‘I suppose not.’

I wouldn’t have contemplated not replying either.

CC Image courtesy of jcbwalsh on Flickr
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28 Days Later

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CC Image courtesy of brian glanz on FllickrIn the time that elapses between the journalist asking me out and his forgetting I exist, I turn 28.

The evening of my birthday, my brother rings. I end up telling him about my latest Tinder disappointment.

‘Tinder’s quite a casual way of meeting people,’ he says, ‘so this kind of behaviour is to be expected.’

I remind him that I’ve been on Tinder for more than two years and it’s only in the last few months that this has started happening: a guy asks me out, I suggest a date and then… nothing. The Man from Hampstead, The Man of Phone Sex Fame (admittedly that one was a non-starter), The Man from Euston Station (nothing to do with Tinder but a convenient statistic), the journalist – it’s getting very boring.

And now Viable Prospect. He proclaims meeting up to be a ‘grand idea’ and says he’ll let me know when he’s back in town at the end of the week. Four weeks of radio silence later, I unfriend him, delete his number and resolve, finally, to move on.

CC Image courtesy of 612gr on Flickr

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The Million Dollar Question

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CC Image courtesy of jaumescar on FlickrNovember 2015

‘Fuckery.’

That’s Lucy‘s analysis of his behaviour, delivered after three cocktails. I sit there, grinning, probably because I’ve also had three cocktails.

Adrien, presented with the same facts, brands Viable Prospect ‘indecisive’ and ‘twatty’.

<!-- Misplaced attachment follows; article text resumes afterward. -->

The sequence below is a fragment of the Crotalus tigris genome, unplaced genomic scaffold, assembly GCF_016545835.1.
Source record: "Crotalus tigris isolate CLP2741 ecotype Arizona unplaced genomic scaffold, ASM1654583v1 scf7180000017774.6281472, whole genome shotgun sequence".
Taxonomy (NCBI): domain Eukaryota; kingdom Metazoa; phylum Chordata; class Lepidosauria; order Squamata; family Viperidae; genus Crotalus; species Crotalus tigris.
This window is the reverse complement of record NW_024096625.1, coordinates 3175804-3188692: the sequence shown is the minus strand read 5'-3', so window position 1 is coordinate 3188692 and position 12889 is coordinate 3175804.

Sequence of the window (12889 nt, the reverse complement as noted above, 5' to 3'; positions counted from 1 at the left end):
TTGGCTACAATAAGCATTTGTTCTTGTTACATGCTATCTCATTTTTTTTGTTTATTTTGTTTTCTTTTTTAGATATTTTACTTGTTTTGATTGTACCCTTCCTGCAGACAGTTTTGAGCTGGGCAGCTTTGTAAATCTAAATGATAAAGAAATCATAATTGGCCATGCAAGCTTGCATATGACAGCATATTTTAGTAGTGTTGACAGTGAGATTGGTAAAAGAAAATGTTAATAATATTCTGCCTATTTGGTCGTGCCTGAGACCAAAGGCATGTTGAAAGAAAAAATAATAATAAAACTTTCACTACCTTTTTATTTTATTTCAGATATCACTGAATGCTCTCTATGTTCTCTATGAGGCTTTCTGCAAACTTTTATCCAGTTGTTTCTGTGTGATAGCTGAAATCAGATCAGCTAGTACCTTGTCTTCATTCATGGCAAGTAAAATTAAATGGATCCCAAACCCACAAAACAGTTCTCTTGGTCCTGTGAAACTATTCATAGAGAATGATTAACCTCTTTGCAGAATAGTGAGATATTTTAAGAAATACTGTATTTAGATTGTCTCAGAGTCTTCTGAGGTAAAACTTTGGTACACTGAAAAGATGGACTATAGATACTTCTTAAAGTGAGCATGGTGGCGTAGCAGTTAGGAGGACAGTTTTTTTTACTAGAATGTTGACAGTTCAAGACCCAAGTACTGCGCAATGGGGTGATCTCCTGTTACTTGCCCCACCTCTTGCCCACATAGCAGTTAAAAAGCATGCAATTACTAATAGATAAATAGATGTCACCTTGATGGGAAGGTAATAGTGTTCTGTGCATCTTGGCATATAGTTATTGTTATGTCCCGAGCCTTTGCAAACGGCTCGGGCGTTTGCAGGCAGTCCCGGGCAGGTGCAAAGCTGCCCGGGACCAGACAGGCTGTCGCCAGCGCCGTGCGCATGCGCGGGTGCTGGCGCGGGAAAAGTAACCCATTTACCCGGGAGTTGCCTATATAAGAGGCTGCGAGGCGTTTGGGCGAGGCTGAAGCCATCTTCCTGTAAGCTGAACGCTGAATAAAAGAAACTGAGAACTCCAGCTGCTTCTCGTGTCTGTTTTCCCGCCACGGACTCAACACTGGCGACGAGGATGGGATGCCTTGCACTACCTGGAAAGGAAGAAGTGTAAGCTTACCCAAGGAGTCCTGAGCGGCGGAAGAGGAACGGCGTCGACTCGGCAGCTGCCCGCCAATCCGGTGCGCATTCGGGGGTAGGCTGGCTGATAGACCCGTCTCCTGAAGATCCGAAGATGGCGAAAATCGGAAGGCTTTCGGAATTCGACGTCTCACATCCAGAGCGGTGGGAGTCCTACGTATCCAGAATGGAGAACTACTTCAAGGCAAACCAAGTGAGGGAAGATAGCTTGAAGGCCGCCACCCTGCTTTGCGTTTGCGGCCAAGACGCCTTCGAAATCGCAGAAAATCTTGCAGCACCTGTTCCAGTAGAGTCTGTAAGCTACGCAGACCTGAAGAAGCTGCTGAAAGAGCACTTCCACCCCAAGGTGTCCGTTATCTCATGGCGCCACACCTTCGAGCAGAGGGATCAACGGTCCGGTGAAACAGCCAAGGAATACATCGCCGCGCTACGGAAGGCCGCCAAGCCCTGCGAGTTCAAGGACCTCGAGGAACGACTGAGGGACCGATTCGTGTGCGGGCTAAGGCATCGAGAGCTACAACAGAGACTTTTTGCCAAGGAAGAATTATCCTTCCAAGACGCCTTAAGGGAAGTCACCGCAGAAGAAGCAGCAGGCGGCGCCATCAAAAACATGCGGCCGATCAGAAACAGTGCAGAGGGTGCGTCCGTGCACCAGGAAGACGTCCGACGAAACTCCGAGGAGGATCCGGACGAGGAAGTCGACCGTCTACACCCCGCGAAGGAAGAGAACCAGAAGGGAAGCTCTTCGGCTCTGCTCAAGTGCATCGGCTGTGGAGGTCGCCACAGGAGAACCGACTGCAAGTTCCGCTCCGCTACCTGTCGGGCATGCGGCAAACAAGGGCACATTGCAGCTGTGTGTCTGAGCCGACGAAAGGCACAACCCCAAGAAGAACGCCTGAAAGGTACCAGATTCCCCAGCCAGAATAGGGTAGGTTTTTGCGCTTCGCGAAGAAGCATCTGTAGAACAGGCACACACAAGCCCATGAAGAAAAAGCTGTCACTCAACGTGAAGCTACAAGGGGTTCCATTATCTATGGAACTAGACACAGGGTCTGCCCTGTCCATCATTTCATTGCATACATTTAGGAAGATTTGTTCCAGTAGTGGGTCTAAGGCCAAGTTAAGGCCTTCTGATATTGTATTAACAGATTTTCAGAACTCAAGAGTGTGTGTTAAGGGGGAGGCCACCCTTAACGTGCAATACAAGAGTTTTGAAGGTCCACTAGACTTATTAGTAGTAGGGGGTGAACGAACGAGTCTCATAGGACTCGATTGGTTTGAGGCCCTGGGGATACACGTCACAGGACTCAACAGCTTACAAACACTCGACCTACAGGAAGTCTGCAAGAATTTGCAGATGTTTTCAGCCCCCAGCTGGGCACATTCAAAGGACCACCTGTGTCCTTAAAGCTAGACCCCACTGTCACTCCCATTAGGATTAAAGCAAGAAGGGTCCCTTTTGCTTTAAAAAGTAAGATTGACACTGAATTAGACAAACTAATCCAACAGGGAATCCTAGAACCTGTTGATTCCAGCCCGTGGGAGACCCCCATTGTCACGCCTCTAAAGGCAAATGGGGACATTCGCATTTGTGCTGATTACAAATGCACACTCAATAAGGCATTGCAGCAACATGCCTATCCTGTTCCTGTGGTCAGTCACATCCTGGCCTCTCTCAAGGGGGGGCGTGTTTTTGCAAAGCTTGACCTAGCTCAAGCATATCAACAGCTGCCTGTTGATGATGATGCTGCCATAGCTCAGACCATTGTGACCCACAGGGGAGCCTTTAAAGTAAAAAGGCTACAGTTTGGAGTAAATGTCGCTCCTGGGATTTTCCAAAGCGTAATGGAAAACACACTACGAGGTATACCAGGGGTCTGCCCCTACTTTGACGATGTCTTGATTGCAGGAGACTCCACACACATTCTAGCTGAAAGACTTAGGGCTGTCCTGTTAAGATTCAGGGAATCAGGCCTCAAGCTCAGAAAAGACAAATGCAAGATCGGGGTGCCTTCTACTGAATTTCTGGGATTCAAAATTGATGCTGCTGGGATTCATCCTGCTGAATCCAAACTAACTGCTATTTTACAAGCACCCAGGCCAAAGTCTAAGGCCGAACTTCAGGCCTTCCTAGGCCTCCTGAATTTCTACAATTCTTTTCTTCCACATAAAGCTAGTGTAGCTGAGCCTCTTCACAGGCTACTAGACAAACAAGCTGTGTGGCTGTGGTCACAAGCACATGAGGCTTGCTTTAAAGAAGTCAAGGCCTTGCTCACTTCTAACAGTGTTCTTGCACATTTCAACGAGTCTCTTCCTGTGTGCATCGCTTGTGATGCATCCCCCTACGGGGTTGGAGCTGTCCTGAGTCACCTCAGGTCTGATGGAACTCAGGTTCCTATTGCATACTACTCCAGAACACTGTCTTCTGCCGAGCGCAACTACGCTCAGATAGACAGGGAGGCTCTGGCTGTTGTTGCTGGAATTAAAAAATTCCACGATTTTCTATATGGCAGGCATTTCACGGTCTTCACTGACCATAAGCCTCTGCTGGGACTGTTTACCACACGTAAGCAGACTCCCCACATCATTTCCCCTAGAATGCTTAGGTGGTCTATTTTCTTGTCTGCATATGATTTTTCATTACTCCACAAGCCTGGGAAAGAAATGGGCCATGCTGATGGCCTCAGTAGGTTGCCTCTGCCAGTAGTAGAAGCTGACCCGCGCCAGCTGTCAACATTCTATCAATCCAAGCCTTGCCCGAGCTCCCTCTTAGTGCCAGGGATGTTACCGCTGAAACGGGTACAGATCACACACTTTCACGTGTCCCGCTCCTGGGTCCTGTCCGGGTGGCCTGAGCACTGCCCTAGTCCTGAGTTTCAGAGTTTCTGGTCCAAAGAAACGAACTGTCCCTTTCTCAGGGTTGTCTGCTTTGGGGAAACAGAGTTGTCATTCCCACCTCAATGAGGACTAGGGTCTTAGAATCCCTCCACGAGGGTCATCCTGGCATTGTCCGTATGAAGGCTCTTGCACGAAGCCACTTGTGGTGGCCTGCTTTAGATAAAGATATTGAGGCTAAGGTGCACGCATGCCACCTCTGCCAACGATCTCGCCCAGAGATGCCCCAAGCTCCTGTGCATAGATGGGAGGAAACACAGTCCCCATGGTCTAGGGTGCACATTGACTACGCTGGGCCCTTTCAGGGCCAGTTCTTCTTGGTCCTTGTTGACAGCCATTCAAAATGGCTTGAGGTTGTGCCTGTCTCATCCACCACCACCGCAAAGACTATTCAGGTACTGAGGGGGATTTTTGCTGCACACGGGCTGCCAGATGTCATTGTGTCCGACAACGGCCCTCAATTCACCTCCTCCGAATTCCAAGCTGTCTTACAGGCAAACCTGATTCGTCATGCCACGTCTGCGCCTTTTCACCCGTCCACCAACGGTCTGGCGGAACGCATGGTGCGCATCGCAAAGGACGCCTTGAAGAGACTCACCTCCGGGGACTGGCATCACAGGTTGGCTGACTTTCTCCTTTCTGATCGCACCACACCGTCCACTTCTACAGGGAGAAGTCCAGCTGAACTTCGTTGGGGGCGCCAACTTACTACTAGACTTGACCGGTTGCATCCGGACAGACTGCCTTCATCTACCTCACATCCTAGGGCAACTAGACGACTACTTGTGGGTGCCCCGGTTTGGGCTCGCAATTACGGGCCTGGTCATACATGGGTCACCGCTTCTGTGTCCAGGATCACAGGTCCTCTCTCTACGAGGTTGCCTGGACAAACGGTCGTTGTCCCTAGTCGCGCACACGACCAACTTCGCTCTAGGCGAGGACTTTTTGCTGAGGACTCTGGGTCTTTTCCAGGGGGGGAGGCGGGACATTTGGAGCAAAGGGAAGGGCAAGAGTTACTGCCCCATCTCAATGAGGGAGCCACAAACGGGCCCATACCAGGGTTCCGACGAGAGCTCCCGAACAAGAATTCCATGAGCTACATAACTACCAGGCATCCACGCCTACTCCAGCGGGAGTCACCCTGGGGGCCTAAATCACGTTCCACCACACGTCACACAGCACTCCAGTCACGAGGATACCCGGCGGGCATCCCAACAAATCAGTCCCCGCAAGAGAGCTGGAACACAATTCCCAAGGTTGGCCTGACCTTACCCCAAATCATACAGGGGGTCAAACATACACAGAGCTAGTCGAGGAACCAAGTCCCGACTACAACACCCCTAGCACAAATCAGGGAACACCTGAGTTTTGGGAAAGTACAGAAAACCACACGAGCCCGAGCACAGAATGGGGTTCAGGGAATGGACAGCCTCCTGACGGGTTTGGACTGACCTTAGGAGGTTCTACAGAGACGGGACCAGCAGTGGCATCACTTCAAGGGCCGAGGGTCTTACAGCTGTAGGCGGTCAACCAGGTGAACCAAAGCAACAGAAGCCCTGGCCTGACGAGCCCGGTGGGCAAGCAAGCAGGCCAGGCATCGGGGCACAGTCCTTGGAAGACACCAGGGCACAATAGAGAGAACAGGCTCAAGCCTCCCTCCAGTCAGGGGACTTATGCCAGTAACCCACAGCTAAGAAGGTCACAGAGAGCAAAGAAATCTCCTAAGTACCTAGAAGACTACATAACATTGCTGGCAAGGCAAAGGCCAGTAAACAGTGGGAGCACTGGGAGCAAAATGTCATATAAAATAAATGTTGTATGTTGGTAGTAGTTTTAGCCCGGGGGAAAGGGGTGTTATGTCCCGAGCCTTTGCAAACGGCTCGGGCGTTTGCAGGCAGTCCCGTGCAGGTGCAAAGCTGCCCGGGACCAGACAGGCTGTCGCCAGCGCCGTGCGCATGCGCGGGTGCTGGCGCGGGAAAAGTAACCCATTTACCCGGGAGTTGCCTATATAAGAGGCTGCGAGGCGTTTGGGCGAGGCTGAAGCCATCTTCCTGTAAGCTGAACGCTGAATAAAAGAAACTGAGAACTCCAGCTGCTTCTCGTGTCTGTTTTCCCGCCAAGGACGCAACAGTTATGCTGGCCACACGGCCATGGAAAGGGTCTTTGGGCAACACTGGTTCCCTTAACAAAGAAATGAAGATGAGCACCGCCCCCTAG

‘You have two choices,’ he says. ‘You can reply, saying, ‘Sup m8 let’s go for drink/shag’.’

Hmm.

‘Or delete his number, unfriend him and move on.’

Instead I take to haunting his profile. I attend three events in as many months just because Facebook says he’s ‘Attending’. For the third of these I shell out actual money. It’s a lecture on Henry James. I didn’t attend lectures at uni when they were free. For this one I both buy a ticket and do preparatory reading.

The Portrait of a Lady – aside from being brilliant – is the story of a young American woman who comes to Europe and falls for the wrong man. I don’t need to point out the irony.

‘I might just suggest meeting up,’ I say to Beatrice, after another no-show.

She agrees it would be better than what I’m doing.

‘But,’ she goes on, ‘what do you want from seeing him?’

That’s the million dollar question and I don’t have an answer, not a real one.

‘Closure I guess, whatever that is.’

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Dog’s Bollocks

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‘So how exactly was it left?’

I sigh. ‘Well… that’s why I’m fucked off!’

‘Or not, as the case may be…’

This is my mother on the line.

‘Yeah, well, quite.’

I bring her up-to-date.

‘… so it’s been… three days since I last heard from him.’

Silence.

‘I hope he does get in touch because… we did get on really well.’

‘Is he the kind of guy who gets on well with everyone?’

She is so annoying.  I delay answering.

‘Yeah, well… yes.’

‘I hate to say it…’

Isn’t your mother supposed to think you’re the dog’s bollocks or something?

‘I know, I know.  It’s like what you said just after I’d met him.’

‘What did I say?’

‘You said, “Is he cool, charming, gorgeous and funny?”  I don’t think you needed to say anything else!’

We laugh.

‘I hate to say it, but I think you’d better move on.’